Chinos from tailors never feel like chinos. Why is this? 

I used to think I knew the answer: the fabrics they used were too fine – dress cottons, made with fine fibres, finished for a sleek look and good drape. 

Chinos, even luxury ones, are usually made from tougher fabrics. They’re coarser, denser, and more casual as a result. 

Of course, often chinos are garment washed too, making them feel softer and look worn in. 

But that wasn’t the central issue, because a lot of top-end chinos, often from Japanese makers, are not garment washed. They start raw, just like jeans, and the customer does the work through wash and wear. 

 

 

I’ve since learned that it’s a bit more complicated than just materials. 

And the result of getting to the bottom of it is an end product: real bespoke chinos, made by Whitcomb & Shaftesbury, shown above. 

I know most people will be happy with ready-made chinos. For others, having them made by a bespoke tailor will seem ridiculously extravagant. The chinos will also, like most bespoke, be too expensive for the vast majority. These ones cost £528 (inc. VAT). 

But I also know there are men that have trousers made bespoke already, and get frustrated at trying to find chinos. They may also only want one or two pairs ever, because it’s not what they normally wear. 

For those guys, this could be a good option. 

 

 

So, the first issue with bespoke chinos is that you can’t wash them. 

With the high-end Japanese chinos mentioned above, it’s always assumed that a lot of their character will come with washing and wearing over time. It’s certainly what has happened with my favourites, such as these Armoury ones

But bespoke clothes are not made to be washed in a washing machine. It’s normally an issue with inner materials rather than outer ones: canvas becomes distorted or bent out of place, and linings on the inside of the jacket or waistband don’t cope well either. 

These bespoke chinos had to be washable, therefore. Whitcomb had done this occasionally in the past, so it wasn’t that difficult.

They removed the canvas from the structure of the waistband, used a simple cotton one on the inside of it, and reduced the amount of handwork (so these would be less likely to come undone in a machine).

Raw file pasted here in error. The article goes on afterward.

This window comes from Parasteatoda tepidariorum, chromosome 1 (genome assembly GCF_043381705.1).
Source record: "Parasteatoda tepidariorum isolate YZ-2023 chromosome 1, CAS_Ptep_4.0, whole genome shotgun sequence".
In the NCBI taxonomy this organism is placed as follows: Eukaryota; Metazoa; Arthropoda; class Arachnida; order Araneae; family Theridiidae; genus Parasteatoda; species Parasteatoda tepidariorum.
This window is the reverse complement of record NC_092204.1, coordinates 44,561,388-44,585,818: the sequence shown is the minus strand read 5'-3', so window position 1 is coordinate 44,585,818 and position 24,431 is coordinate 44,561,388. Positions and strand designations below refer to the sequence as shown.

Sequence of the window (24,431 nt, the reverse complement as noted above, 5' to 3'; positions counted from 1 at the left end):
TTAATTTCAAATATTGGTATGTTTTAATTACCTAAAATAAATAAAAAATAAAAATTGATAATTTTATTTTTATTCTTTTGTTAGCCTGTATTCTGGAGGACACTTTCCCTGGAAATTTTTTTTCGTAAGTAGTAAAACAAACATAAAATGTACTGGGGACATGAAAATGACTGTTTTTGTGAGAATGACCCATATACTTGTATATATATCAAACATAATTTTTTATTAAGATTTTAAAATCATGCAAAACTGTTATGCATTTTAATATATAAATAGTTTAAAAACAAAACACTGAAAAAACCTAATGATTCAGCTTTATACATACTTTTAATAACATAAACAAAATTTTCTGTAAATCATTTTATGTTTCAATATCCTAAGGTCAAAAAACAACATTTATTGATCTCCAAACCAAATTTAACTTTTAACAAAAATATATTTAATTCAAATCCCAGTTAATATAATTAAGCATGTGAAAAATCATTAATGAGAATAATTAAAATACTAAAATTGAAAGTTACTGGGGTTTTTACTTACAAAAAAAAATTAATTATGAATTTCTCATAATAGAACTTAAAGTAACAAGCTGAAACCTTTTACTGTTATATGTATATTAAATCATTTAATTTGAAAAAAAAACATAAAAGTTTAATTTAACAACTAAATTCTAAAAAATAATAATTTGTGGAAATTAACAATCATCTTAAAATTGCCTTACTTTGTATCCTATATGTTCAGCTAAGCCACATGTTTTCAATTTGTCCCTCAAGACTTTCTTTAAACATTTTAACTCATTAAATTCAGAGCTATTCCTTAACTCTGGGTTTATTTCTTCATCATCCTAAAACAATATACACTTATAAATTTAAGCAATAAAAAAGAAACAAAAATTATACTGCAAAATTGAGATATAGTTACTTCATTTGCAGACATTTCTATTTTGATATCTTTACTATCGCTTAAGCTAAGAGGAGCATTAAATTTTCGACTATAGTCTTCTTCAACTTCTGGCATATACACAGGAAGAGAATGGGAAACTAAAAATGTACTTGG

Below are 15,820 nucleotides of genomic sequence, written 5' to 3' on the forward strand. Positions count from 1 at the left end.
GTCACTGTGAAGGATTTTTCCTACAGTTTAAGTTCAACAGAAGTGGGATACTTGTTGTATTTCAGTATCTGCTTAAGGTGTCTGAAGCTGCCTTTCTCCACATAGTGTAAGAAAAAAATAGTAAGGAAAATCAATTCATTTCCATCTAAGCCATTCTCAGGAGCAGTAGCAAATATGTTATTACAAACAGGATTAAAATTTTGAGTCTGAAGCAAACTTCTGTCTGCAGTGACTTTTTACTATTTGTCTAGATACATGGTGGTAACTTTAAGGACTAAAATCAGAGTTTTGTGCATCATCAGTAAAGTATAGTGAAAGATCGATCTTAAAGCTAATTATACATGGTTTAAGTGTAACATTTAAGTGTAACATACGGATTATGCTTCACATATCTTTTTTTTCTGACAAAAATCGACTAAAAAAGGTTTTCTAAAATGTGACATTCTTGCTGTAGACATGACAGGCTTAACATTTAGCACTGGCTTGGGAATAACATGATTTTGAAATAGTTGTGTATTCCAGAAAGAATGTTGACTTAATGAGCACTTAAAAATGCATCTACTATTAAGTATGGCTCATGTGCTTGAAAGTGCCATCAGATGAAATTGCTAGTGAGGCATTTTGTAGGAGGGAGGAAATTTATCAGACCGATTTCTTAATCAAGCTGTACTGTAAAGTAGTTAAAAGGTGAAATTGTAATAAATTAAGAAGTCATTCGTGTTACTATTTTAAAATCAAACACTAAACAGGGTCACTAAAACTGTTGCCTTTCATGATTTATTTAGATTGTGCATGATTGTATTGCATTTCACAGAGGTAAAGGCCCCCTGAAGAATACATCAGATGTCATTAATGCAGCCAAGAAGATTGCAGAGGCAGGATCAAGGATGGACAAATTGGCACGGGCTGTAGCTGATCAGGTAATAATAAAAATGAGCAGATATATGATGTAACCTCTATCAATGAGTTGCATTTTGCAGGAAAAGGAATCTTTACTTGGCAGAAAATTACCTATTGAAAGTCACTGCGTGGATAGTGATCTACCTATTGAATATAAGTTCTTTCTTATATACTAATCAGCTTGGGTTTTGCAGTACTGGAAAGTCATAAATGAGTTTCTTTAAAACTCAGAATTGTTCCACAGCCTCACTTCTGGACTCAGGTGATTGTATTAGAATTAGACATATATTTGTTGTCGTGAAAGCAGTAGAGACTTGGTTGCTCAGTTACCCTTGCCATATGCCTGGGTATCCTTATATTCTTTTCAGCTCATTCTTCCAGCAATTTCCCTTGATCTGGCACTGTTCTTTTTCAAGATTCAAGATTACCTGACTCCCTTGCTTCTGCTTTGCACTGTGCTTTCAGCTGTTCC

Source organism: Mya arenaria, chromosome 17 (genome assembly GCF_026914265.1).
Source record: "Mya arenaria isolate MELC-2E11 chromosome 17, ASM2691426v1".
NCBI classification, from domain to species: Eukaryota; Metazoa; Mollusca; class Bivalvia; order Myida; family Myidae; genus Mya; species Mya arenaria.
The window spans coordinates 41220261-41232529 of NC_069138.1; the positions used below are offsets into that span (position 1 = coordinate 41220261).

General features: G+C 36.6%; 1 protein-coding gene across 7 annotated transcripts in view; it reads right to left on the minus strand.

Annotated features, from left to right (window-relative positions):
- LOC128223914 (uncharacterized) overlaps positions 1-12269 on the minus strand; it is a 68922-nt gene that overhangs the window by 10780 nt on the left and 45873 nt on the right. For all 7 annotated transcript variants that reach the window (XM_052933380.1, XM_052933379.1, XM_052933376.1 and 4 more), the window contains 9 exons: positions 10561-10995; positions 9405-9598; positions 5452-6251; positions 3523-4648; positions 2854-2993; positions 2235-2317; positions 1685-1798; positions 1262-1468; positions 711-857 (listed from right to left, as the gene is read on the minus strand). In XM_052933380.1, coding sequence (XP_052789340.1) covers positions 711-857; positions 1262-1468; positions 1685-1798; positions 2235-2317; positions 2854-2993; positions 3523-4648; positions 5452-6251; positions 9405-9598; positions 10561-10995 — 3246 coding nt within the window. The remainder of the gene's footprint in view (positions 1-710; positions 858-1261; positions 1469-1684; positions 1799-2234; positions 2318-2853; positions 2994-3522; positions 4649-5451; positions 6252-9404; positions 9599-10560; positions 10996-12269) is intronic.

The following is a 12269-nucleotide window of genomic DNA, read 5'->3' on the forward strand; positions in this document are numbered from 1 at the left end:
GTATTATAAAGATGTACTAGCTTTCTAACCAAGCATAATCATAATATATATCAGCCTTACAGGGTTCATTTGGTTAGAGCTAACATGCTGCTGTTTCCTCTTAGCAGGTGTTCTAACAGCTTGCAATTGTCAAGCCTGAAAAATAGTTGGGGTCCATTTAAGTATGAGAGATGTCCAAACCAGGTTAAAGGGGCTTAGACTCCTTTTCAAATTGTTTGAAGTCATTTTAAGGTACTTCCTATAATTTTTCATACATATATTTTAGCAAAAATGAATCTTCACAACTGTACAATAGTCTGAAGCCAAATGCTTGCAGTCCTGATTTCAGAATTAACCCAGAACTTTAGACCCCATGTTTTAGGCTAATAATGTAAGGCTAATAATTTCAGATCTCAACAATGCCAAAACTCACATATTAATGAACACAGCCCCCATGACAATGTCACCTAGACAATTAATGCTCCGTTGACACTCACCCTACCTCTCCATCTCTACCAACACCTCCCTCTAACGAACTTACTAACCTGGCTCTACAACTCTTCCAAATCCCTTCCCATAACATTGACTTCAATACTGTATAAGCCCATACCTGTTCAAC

The second point was less obvious, but more important: cut the chinos like jeans, not trousers. 

Jeans and chinos have a very particular cut. Basically, the outside seam of the trouser is a straight line, and only the inside seam is shaped to the style and the wearer. 

This is why jeans can show selvedge down the outside: it’s a straight line, not a curve. 

The pattern for tailored trousers works from the middle of the trousers rather that the outer edge (the line of the crease). This is kept straight, with both the inside and the outside seams being shaped to the wearer. 

Another way to think about it is that jeans are cut as if the wearer is riding a horse, with their legs unnaturally far part. Trousers are cut as if the wearer is standing naturally, with feet closer to shoulder width. 

 

 

Tailors generally dislike the way jeans are cut because it creates a lot of fullness around the inside of the leg and the crotch. This can look baggy (although on a coarse material like denim you don’t really notice).

There is one advantage to this cut, though, which is that the material sits flush on the outside of the hips. If you put on a pair of jeans and a pair of tailored trousers and look in the mirror, it’s here that you’ll probably notice the difference. 

With Whitcomb, we actually used some scrap material to make up trousers in both cuts – one tailored, one jeans/chinos – and I saw the difference immediately. The ones cut like chinos immediately felt like chinos. 

(It’s annoyingly hard to get across in photos, unfortunately – we did try.)

 

 

So chinos cut like chinos, in a washable make so they would age/fade.

Next was sourcing some actual chino material – rather than what the normal mills offer, which is that fine/tailored/sleek/drape look. 

The material you can see here is cotton canvas from Mikutex in Japan, the same one used by Blackhorse Lane for their chinos. (Annoyingly, Mikutex have since discontinued this particular line, but Whitcomb are in the process of testing the replacement.)